The beginning of the nineteenth century saw many revolutionary changes in medicine. The dermatologic subject which probably gave rise to the greatest controvery at the time was that embraced by the general term of parasitic diseases. Generations of conjecture regarding the cause of scabies ceased when Renucci, in 1834, first demonstrated Acarus scabiei at the Hôpital St. Louis. This was preceded by the amusing deception practiced by Gales in 1812; his organism proved to be the mite found in spoiled cheese. The modern knowledge of human ringworm infections dates from Schönlein's (1839) and Gruby's1 (1841) independent researches into the nature of favus.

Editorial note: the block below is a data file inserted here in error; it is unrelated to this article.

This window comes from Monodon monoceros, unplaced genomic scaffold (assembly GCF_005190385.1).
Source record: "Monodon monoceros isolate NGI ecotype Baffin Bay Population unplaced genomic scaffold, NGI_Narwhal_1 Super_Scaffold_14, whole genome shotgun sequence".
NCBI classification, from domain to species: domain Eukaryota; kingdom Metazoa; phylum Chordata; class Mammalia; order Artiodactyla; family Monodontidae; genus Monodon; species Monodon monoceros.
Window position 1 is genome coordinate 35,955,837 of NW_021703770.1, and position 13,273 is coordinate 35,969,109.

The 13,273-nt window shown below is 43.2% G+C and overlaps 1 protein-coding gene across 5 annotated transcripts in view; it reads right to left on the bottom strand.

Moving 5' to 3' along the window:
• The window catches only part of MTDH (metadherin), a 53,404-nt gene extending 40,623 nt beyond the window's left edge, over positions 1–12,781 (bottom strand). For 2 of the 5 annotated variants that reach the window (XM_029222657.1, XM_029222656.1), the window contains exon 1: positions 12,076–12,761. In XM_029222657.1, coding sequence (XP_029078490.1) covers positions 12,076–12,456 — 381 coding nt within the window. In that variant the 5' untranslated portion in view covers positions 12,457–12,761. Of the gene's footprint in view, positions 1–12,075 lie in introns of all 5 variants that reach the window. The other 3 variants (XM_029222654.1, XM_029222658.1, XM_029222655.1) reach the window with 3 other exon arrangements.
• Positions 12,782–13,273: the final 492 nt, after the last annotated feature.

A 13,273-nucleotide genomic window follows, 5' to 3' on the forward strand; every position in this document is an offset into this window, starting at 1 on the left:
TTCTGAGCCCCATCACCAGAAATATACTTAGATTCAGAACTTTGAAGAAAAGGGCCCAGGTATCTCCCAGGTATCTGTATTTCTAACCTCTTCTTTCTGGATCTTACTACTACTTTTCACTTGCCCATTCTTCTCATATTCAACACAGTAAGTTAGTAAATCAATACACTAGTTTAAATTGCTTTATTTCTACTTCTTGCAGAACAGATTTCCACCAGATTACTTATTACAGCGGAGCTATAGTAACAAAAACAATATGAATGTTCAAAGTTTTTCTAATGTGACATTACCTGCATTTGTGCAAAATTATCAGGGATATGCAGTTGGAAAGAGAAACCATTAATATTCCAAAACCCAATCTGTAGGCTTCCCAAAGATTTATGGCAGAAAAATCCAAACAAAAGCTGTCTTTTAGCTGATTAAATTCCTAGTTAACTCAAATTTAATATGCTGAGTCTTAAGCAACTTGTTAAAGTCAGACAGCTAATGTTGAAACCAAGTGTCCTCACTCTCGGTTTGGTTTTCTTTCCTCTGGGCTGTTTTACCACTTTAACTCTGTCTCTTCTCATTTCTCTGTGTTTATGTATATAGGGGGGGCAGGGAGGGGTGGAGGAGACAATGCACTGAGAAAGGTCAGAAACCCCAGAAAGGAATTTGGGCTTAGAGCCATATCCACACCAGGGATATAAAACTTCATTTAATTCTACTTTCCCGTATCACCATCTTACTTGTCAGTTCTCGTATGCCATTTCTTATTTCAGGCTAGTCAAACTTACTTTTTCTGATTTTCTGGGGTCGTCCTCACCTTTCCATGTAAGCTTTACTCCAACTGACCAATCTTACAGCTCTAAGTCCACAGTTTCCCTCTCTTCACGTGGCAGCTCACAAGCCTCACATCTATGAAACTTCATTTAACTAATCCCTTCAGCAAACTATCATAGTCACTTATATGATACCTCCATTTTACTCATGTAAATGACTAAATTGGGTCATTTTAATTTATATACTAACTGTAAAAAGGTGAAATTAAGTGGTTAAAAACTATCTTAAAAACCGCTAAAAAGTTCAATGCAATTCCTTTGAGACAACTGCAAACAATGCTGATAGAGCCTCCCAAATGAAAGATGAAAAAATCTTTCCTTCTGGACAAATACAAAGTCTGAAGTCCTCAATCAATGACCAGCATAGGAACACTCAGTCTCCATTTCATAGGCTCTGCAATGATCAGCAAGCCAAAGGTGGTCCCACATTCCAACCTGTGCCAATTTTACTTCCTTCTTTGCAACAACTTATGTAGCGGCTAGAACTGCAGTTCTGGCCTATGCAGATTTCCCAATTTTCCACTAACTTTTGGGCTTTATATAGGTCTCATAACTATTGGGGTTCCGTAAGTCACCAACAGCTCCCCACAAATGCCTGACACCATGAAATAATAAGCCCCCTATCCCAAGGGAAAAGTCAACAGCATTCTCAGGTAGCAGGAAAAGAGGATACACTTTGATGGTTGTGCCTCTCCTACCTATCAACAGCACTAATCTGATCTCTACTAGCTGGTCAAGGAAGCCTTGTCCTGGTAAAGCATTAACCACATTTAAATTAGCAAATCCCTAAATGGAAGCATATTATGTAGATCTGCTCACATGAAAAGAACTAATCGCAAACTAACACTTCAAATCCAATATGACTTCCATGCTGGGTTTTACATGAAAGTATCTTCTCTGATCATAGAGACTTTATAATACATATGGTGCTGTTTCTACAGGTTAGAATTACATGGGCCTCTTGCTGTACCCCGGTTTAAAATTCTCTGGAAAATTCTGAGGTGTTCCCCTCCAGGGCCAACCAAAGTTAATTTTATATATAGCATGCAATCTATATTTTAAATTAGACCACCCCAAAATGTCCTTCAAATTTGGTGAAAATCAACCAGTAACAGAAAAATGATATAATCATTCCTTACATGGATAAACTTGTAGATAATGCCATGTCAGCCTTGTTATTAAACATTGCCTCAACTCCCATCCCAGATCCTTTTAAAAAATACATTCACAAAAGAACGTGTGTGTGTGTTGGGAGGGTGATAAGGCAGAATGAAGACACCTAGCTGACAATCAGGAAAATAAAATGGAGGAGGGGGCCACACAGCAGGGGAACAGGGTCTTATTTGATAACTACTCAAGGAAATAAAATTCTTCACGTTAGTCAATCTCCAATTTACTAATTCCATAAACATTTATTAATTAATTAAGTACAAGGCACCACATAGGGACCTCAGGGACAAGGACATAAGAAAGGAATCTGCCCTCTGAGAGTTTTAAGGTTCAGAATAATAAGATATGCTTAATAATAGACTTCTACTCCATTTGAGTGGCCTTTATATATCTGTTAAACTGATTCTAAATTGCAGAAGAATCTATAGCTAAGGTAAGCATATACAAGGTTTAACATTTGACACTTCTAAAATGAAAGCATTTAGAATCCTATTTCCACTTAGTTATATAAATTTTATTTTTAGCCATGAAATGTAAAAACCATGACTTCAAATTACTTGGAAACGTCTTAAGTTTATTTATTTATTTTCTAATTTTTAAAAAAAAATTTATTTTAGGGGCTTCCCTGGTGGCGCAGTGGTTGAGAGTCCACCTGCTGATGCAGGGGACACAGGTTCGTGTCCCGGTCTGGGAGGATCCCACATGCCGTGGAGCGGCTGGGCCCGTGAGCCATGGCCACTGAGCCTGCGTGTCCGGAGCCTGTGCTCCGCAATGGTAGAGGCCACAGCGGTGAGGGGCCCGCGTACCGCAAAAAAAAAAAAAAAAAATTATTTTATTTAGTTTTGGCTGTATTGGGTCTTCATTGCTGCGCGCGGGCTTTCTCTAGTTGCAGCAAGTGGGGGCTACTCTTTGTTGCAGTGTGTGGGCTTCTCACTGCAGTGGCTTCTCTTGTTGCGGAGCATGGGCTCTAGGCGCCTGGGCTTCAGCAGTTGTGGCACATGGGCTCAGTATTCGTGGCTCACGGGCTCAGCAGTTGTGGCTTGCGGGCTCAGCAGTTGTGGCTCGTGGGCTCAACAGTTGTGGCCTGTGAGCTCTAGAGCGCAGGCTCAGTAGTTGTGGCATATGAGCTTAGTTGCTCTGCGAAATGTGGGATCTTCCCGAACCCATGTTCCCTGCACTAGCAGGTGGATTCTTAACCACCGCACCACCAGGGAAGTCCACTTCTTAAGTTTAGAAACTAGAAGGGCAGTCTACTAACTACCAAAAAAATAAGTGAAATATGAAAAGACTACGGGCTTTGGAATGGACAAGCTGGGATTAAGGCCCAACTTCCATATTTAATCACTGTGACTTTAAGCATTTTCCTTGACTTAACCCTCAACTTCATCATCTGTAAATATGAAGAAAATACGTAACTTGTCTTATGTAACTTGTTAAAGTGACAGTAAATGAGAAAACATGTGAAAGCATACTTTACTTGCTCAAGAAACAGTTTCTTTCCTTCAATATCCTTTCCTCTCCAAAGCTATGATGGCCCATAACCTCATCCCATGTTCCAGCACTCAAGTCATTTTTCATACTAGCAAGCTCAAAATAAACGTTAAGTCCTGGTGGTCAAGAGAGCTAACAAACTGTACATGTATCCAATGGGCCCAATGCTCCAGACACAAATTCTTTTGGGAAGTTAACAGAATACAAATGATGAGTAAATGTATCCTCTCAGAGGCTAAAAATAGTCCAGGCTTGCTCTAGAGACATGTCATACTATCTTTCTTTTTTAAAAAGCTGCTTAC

Favus is not the only contagious parasitic disease of the scalp. There is another group of diseases designated as tinea tonsurans (teignes tondantes), or ringworm of the scalp, which have had a far more involved history than favus.
Space does not permit a detailed account of the
ROSENTHAL T. EARLY NINETEENTH CENTURY DERMATOLOGY AND THE BROTHERS MAHON. Arch Derm Syphilol. 1934;30(2):245–250. doi:https://doi.org/10.1001/archderm.1934.01460140071011
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